Habitat for Humanity of Summit County gears up for their inaugural Flip event, plus another volunteer-driven summer packed full of community building
by Sophie Franchi
If Home Depot added furniture to its in-store inventory, the result would look much like a Habitat for Humanity ReStore. Upon entering the vast warehouse, a DIY home renovator walks into a dream: aisles of paint supplies, building materials and safety materials; rows of doors, windows and gently used furniture.
While Habitat for Humanity is pretty well-known, few people know about the ReStores. Each ReStore supports its local Habitat affiliate, providing funding for home building and repair programs, while also keeping unused materials out of landfills. The ReStores are direct beneficiaries of Habitat’s Deconstruction program. Summit County residents and businesses who are working on remodel or demolition can coordinate with their local Habitat Deconstruction Team to help with removal of building material and accessories, which will either be sold at the ReStore, reused or recycled.
“Revenue covers the operations of the ReStore and its staffing and provides the revenue needed to support operations of the affiliate and assists us in building more new homes and repairing more new homes,” says Rochelle D. Sibbio, President & CEO of Habitat for Humanity of Summit County. “Overall the ReStore also benefits the customers who shop for items in providing discount pricing on building materials, furniture and appliances.” Besides the Deconstruction program, Habitat for Humanity of Summit County has a couple more programs that benefit locals. Their Home Construction program helps families achieve homeownership through sweat equity — future homeowners put in about 250 hours of work into the construction of their home at the build site alongside volunteers. The Women Build program invites women to work alongside construction professionals to gain experience while giving them the chance to take an active role in serving their communities and advocating for affordable housing. Their Home Repair program, “A Brush with Kindness,” (ABWK) helps low-income homeowners maintain the exterior of their homes.
The Neighborhood Reborn program is similar to ABWK, except it concentrates on several buildings on the same street, with only a two-day block of time to complete the project. This program began in partnership with Neighborhood Network two years ago. Now, Neighborhood Network is a program of Habitat for Humanity of Summit County, and the coordinator, Marissa Little, is now a Habitat employee. The next Neighborhood Reborn project will take place Thursday, August 23 and Friday, August 24 from 8:30 am – 3:30 pm. The project will remain in the Middlebury neighborhood, focusing this time on Arch Street, Upson Street and Adams Street.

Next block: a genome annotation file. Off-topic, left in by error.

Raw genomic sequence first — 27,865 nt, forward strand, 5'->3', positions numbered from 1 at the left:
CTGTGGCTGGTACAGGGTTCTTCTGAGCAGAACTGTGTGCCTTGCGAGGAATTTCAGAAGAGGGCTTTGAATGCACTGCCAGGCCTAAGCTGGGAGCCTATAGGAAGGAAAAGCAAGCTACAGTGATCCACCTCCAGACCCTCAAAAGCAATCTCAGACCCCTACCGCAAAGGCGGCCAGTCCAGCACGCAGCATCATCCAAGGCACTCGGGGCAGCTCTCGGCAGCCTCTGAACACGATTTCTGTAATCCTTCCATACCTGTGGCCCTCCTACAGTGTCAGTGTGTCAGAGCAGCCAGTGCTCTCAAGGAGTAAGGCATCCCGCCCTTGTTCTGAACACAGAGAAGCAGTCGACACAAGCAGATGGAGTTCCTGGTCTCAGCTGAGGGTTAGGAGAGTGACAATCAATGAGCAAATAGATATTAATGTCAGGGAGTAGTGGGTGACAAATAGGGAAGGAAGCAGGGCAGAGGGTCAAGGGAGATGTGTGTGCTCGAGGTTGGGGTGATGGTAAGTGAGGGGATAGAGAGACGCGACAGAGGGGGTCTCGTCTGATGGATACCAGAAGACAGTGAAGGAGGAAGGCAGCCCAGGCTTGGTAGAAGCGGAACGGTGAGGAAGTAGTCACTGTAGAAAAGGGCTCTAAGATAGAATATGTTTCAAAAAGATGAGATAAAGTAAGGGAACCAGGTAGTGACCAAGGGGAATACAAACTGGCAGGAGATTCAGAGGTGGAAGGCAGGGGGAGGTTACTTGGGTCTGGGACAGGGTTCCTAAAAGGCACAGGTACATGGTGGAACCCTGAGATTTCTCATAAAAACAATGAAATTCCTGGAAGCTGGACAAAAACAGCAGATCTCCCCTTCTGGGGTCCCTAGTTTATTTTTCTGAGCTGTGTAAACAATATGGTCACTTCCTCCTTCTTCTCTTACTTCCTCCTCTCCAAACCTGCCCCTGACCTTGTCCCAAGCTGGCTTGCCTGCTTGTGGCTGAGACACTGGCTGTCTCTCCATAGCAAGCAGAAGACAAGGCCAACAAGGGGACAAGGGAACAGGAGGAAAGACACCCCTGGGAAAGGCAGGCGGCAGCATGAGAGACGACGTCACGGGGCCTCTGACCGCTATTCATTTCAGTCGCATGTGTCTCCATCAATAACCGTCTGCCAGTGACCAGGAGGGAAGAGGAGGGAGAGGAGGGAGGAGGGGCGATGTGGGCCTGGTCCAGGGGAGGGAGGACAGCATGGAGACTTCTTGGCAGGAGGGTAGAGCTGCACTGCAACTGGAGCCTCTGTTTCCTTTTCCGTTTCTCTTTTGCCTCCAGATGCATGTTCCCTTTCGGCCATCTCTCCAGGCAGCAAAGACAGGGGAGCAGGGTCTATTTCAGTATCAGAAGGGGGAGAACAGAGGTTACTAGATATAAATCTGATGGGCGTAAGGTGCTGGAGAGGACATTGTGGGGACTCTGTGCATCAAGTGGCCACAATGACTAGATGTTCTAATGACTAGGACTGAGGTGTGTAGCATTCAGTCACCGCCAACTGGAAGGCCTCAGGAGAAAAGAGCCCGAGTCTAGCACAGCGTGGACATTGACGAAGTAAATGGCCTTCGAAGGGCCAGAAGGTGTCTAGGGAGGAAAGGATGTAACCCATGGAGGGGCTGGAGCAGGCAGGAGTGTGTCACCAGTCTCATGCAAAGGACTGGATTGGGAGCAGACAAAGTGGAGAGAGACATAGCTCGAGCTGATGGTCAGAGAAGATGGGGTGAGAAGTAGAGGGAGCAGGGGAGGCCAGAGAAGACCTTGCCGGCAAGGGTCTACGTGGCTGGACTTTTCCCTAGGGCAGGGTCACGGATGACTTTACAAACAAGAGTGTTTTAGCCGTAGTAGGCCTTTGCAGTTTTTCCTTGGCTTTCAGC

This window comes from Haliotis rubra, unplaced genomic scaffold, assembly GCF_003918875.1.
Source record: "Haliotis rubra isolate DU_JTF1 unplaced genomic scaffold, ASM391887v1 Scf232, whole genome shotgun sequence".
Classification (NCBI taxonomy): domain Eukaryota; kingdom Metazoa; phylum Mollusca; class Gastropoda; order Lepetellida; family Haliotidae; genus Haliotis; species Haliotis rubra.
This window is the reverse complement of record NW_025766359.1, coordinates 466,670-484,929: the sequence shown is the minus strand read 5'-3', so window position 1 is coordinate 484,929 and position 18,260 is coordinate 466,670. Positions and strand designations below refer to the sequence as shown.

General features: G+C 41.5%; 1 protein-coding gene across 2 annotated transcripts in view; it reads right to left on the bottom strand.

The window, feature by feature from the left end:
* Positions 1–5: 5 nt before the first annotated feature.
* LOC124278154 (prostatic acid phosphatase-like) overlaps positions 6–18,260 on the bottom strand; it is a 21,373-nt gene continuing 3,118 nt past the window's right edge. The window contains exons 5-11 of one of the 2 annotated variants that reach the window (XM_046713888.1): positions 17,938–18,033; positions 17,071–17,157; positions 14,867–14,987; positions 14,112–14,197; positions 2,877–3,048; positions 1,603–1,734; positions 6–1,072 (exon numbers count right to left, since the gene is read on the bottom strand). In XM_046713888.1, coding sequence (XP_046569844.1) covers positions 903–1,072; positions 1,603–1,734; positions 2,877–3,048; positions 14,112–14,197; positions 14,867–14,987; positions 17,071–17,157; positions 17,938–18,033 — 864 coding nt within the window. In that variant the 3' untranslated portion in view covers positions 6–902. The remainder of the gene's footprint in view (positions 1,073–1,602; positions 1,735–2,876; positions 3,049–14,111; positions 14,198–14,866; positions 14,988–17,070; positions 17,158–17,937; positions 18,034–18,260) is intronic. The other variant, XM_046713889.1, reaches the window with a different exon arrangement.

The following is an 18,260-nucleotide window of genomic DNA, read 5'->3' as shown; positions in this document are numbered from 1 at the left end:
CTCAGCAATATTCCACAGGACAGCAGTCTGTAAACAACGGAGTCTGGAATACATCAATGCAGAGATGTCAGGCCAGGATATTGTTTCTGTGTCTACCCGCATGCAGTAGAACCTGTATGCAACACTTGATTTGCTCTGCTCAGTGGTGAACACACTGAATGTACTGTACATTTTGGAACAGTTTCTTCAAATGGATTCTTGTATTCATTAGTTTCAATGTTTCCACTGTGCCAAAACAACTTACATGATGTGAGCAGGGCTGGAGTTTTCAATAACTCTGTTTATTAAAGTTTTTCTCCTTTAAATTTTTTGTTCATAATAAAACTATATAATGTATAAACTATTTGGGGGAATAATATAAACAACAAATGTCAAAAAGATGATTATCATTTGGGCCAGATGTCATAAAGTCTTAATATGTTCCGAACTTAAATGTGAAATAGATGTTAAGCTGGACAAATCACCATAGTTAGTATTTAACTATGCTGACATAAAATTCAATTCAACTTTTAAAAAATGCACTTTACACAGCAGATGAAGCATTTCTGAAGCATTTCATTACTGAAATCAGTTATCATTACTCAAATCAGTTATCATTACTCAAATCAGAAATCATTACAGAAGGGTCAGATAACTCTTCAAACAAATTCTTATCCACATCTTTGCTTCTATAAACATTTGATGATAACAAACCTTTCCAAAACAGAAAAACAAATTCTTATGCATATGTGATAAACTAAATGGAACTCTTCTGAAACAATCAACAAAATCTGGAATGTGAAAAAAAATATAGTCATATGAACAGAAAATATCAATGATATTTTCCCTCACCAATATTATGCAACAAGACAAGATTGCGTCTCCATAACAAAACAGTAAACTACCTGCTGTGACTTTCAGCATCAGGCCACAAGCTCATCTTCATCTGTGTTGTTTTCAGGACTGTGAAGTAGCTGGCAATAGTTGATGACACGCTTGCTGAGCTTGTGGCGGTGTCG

“We have submitted for additional funding to Summa and hope to work with both Lowe’s employees and Summa employees to volunteer on the two days of each event as we partner with the residents to improve their community,” Rochelle says.
The ReStore is also holding a new event this month: Flip. While Habitat has previously asked local artisans to refurbish or repurpose items to be auctioned off in the past, this year they are holding a larger event, dedicated to the same concept. About a dozen artists and groups have picked up items to repurpose. The items will be auctioned off July 11-14 in the ReStore, with all proceeds to benefit the Home Construction program.
“In the past we have had artisans take items to repurpose for us and even high school art programs,” says Rochelle. “Larry Rider is a favorite partner of this type of event for us and he has taken old console stereos and turned them into wine cabinets, refinished an old cherry desk and chair and created some wonderful items for us to auction off.”
There’s still a little time left to pick up your free item to refurbish, but items must be returned to the ReStore by July 9. To participate, contact Anne Boyer, Marketing Manager at 330-745-7734 ext.214 or email@example.com.
Other events to look forward to this summer include an annual golf outing on July 30 at the Country Club of Hudson. Habitat is looking for sponsors, golfers and hole sponsors and they’re collecting items for an auction at the event as well. They are also a partner of the August 3 concert in Cuyahoga Falls on Front Street and the 50/50 Charity Partner of the Akron RubberDucks at every home game. If you’re wondering how you can help with any of these programs, or events, just reach out. They have many open slots for volunteers.
“Volunteers are the lifeblood of Habitat and what we do,” says Rochelle. “Nearly 80 percent of each home build and home repair is completed with volunteers working alongside our construction staff.”